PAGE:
Noodles & Co. and McDonald’s (NYSE:MCD) are two popular restaurant chains that have similar consumer bases but do things a little differently. Noodles charges higher prices and pays its staff more, while McDonald’s prides itself on the lowest prices in the game, meanwhile managing many angry employees.
Both companies have been in the news this week, one on account of its CEO’s comments and another because of the six lawsuits it is facing. These cases arguably point a spotlight on the question of if it’s better for a business to charge higher prices and maintain happy employees or please its customers with Dollar Menu items but then saddle its workers with the low costs.
Noodles CEO and Chairman Kevin Reddy explained in an interview with CNBC this week why his company has a no-tipping policy. Noodles has about 380 locations in twenty-nine states and Washington, D.C., and at all of its stores, it recommends that customers don’t tip its employees. If customers insist on tipping despite the policy, workers are allowed to accept them, but Reddy still encourages consumers that they don’t. Why? “Respect doesn’t cost you anything,” he said. “Being nice doesn’t cost you anything, and we don’t really feel that folks should have to pay something additional for us to appreciate that they’re choosing us over another restaurant.”
Reddy’s explanation is reasonable, and it didn’t garner any criticism the way McDonald’s CEO Don Thompson’s recent interviews have. That might be because, according to CNBC, Reddy stressed that the recommended policy isn’t about denying team members tips — it’s more about ensuring its customers don’t feel like Noodles is “trying to upsell them.”
The company is already confident that it pays its employees enough money to make sure their earnings aren’t an issue: That’s where Noodles and McDonald’s business strategies diverge. Noodles isn’t worried about its employees complaining about their wages, hence why Reddy is so open about his no-tipping policy, while McDonald’s can’t say the same about its workers. It doesn’t take strikes and lawsuits to communicate to Mickey D’s that its employees aren’t pleased.
But just in case McDonald’s wasn’t sure, the chain was slapped with a number of lawsuits last week that made its employees’ frustrations ever so clear. Seven employees of McDonald’s restaurants in Detroit, Highland Park, and Southfield filed two federal lawsuits on Thursday claiming that the chain’s staffing and uniform policies put their actual compensation below minimum wage, while four other lawsuits were filed in New York and California in a coordinated campaign. They allege that employees were directed to come into work but only to clock in once enough customers were present who required their service.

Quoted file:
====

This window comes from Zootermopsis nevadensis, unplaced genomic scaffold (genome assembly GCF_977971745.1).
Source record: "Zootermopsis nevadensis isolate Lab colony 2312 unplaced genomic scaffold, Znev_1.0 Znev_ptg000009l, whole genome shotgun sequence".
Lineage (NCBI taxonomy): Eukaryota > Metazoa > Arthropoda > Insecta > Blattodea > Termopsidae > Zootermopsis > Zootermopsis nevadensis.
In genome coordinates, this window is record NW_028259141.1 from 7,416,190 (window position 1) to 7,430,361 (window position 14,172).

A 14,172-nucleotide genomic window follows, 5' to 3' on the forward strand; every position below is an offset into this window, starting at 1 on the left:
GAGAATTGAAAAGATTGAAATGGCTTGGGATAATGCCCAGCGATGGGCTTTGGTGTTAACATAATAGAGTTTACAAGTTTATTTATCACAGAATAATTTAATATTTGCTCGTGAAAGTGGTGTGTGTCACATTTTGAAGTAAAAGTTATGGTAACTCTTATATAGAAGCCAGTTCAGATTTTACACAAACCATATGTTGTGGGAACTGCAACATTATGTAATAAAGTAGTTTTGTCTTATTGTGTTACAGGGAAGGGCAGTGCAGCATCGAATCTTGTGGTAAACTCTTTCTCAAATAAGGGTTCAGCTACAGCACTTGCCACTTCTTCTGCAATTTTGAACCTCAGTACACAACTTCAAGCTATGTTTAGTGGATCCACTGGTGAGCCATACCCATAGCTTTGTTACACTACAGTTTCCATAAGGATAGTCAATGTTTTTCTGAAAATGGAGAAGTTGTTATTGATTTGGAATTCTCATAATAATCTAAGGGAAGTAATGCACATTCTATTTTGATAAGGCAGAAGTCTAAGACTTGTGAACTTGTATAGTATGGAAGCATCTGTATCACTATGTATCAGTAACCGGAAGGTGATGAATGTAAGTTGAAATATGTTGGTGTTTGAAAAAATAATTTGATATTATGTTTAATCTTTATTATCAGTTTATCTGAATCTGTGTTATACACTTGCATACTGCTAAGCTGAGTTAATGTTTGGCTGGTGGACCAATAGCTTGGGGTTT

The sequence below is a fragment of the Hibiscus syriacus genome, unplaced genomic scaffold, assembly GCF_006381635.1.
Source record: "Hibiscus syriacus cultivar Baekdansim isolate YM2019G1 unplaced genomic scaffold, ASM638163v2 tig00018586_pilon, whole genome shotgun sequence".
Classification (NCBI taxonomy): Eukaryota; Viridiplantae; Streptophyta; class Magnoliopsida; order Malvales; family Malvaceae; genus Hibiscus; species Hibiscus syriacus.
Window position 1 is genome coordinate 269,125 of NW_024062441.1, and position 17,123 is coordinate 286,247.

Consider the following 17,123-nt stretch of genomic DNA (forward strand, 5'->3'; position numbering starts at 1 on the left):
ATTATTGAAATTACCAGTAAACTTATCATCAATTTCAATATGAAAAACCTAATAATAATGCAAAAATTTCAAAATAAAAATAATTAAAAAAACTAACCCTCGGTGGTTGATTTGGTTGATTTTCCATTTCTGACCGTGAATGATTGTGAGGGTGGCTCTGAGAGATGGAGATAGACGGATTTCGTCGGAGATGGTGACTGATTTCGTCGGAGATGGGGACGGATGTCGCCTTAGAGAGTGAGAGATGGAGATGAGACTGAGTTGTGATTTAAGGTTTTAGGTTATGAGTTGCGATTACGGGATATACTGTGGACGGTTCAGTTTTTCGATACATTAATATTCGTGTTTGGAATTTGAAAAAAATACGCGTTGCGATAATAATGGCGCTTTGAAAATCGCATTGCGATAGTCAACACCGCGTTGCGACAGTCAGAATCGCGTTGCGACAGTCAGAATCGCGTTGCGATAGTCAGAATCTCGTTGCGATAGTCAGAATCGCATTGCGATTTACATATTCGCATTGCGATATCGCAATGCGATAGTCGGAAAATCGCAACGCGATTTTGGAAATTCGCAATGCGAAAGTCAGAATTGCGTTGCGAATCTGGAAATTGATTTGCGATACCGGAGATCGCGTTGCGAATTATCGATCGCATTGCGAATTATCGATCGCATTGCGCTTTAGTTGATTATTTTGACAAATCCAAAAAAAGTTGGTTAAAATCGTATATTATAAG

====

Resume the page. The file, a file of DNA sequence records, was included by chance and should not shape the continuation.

McDonald’s is now in the midst of investigating those allegations. Meanwhile, many of its employees are supporting the workers who filed the lawsuits and are backing the campaign that is still calling for $15-per-hour minimum, the same benchmark McDonald’s employees went on strike for in December, as well as several times in 2012.
M Live reported Wednesday that activists in Detroit showed their support this week, as dozens of protests briefly blocked a McDonald’s drive-thru in a demonstration on Tuesday.
— Erik Shelley (@EWShelley) March 19, 2014
There is significant evidence that McDonald’s employees are a little more upset than Noodles’ are right about now, even though the latter’s CEO just encouraged its customers not to tip the company’s servers. However, it just goes to show how high wages can keep employees silent and satisfied.
The average meal at Noodles costs about $8, much more than the average dinner at McDonald’s. Nonetheless, at least customers at Noodles don’t need to worry about their restaurant being blocked by protestors upon their arrival, whereas McDonald’s patrons do.